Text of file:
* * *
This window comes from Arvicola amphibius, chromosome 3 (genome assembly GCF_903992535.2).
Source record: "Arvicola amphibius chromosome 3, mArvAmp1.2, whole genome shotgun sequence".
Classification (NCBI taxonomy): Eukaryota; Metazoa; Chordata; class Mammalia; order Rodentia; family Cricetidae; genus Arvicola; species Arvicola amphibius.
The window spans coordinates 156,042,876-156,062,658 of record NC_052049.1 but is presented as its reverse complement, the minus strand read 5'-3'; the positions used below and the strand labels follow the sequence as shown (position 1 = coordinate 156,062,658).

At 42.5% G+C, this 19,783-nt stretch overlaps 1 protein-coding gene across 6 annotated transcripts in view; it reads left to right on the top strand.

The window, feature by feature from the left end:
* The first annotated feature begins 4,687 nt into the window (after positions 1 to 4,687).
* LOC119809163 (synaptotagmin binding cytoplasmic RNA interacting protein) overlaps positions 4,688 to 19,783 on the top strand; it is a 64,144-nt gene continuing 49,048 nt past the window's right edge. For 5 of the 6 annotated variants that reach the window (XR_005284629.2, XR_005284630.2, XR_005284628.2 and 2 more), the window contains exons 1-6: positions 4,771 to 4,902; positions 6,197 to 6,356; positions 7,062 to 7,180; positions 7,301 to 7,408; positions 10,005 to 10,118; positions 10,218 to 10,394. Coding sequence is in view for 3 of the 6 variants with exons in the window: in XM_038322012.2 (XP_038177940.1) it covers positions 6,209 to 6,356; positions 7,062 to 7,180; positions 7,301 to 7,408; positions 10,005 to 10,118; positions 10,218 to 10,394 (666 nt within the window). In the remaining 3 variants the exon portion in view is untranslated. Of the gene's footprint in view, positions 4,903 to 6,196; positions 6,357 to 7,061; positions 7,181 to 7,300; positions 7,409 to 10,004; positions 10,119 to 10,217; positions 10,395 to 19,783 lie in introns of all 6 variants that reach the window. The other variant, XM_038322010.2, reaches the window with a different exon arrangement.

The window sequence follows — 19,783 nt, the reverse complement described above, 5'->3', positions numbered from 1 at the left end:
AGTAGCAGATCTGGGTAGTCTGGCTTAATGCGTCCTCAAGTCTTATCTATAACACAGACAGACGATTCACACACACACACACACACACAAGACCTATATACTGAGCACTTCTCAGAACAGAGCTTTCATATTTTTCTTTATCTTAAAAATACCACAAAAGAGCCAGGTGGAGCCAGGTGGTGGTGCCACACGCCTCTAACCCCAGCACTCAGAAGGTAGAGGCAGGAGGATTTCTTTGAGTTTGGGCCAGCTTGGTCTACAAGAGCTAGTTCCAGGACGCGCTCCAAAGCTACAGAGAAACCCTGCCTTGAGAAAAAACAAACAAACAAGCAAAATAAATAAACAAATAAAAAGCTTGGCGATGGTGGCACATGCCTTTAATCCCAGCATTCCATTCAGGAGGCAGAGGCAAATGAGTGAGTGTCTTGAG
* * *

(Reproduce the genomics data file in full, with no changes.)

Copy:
This window comes from Arvicola amphibius, chromosome 3 (genome assembly GCF_903992535.2).
Source record: "Arvicola amphibius chromosome 3, mArvAmp1.2, whole genome shotgun sequence".
Classification (NCBI taxonomy): Eukaryota; Metazoa; Chordata; class Mammalia; order Rodentia; family Cricetidae; genus Arvicola; species Arvicola amphibius.
The window spans coordinates 156,042,876-156,062,658 of record NC_052049.1 but is presented as its reverse complement, the minus strand read 5'-3'; the positions used below and the strand labels follow the sequence as shown (position 1 = coordinate 156,062,658).

At 42.5% G+C, this 19,783-nt stretch overlaps 1 protein-coding gene across 6 annotated transcripts in view; it reads left to right on the top strand.

The window, feature by feature from the left end:
* The first annotated feature begins 4,687 nt into the window (after positions 1 to 4,687).
* LOC119809163 (synaptotagmin binding cytoplasmic RNA interacting protein) overlaps positions 4,688 to 19,783 on the top strand; it is a 64,144-nt gene continuing 49,048 nt past the window's right edge. For 5 of the 6 annotated variants that reach the window (XR_005284629.2, XR_005284630.2, XR_005284628.2 and 2 more), the window contains exons 1-6: positions 4,771 to 4,902; positions 6,197 to 6,356; positions 7,062 to 7,180; positions 7,301 to 7,408; positions 10,005 to 10,118; positions 10,218 to 10,394. Coding sequence is in view for 3 of the 6 variants with exons in the window: in XM_038322012.2 (XP_038177940.1) it covers positions 6,209 to 6,356; positions 7,062 to 7,180; positions 7,301 to 7,408; positions 10,005 to 10,118; positions 10,218 to 10,394 (666 nt within the window). In the remaining 3 variants the exon portion in view is untranslated. Of the gene's footprint in view, positions 4,903 to 6,196; positions 6,357 to 7,061; positions 7,181 to 7,300; positions 7,409 to 10,004; positions 10,119 to 10,217; positions 10,395 to 19,783 lie in introns of all 6 variants that reach the window. The other variant, XM_038322010.2, reaches the window with a different exon arrangement.

The window sequence follows — 19,783 nt, the reverse complement described above, 5'->3', positions numbered from 1 at the left end:
AGTAGCAGATCTGGGTAGTCTGGCTTAATGCGTCCTCAAGTCTTATCTATAACACAGACAGACGATTCACACACACACACACACACACAAGACCTATATACTGAGCACTTCTCAGAACAGAGCTTTCATATTTTTCTTTATCTTAAAAATACCACAAAAGAGCCAGGTGGAGCCAGGTGGTGGTGCCACACGCCTCTAACCCCAGCACTCAGAAGGTAGAGGCAGGAGGATTTCTTTGAGTTTGGGCCAGCTTGGTCTACAAGAGCTAGTTCCAGGACGCGCTCCAAAGCTACAGAGAAACCCTGCCTTGAGAAAAAACAAACAAACAAGCAAAATAAATAAACAAATAAAAAGCTTGGCGATGGTGGCACATGCCTTTAATCCCAGCATTCCATTCAGGAGGCAGAGGCAAATGAGTGAGTGTCTTGAG